[16]      Indeed, the appellant faced eight charges of theft of stock in contravention of s 2 read with ss 1, 11 (1) a, 15 and 17 of Act 12 of 1990 as amended.  Section 11 (2) of the Stock Theft Act 12 of 1990 reads as follows:

 

‘Any person charged with the theft of stock or produce belonging to a particular person may be found guilty of any of the offences committed in subsection 1, notwithstanding the fact that the prosecution has failed to prove that such stock or produce actually did belong to such particular person.’

 

[17]      Therefore, in terms of s 11(1) (a), it is competent to find the appellant guilty of theft of stock.  However, evidence on record supported by the circumstances of the case only established that two cattle were stolen and were positively identified by their rightful owners and as such, the appellant ought to have been only convicted on two counts of theft of stock, namely counts one and three.  That being the case, the conviction of the appellant on the four counts of stock theft by the court a quo  cannot be allowed to stand and is hereby set aside and substituted with a conviction on two counts of theft of stock, respectively.

 

[18]      With regard to the sentence imposed by the court a quo, the court indeed misdirected itself when it sentenced the appellant who was a first time offender to a term of four years’ imprisonment because the appellant’s personal circumstances and the crime he had been convicted of had not been properly and adequately considered.  Hence, this Court finds it appropriate to interfere with the sentence imposed by the court a quo.  In effect, the appellant was sentenced for the theft of four cattle on insufficient evidence.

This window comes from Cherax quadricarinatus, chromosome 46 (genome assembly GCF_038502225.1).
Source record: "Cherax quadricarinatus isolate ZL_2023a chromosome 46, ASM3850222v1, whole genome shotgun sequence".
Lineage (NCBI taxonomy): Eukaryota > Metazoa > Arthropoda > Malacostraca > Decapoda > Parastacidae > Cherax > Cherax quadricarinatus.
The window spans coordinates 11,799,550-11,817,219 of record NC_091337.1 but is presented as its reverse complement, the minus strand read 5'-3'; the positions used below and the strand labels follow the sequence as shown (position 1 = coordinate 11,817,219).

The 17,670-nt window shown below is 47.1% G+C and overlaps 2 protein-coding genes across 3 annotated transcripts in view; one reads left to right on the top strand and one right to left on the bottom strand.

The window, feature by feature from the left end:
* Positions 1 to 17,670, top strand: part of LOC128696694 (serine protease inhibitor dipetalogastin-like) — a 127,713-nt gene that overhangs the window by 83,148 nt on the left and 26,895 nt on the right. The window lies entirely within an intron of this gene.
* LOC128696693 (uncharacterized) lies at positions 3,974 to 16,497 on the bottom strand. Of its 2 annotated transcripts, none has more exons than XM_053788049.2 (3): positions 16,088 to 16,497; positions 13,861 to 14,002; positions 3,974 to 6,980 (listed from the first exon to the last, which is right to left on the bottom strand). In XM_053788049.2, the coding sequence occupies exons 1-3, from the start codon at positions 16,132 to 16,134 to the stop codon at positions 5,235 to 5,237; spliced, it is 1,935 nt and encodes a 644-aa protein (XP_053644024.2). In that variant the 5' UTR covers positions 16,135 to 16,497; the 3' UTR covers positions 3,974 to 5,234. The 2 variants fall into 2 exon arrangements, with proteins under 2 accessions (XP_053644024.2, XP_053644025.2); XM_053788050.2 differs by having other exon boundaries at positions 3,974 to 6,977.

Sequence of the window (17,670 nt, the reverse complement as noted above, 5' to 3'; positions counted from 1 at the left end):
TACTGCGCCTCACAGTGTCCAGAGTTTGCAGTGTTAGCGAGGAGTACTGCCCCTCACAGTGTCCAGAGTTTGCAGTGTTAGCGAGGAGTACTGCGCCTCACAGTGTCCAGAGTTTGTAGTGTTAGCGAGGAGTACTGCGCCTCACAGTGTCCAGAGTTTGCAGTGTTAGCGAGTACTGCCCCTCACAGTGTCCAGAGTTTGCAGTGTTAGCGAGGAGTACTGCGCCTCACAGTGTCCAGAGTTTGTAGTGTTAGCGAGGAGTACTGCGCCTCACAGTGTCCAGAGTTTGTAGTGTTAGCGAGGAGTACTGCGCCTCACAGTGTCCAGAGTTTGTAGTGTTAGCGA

[19]      As a result, the sentence of four years imprisonment is set aside and is substituted with the following sentence:

 

a. Appeal against conviction partly succeeds.  Conviction on four counts of theft of stock set aside and substituted with a conviction of stock theft of two cattle in respect of count one and three.  Sentence set aside and substituted with the following  sentence:

 

‘For purposes of sentence the two count are taken together, accused is sentenced to two years imprisonment of which six months imprisonment is suspended for 5 years on condition that the appellant is not convicted with the offence of theft of stock, committed during the period of suspension.’

 

b. The sentence is antedated to 4 February 2019.

 

 

 

______________________

D USIKU

JUDGE

 

 

______________________

E P UNENGU

ACTING JUDGE

 

 

APPEARANCES:

 

For the Appellant:                                 N  Kauari

                                                             Tjituri Law Chambers

                 Windhoek

 

For the Respondent:                             BL Lilungwe

                                                              Of the Prosecutor-General’s Office

                  Windhoek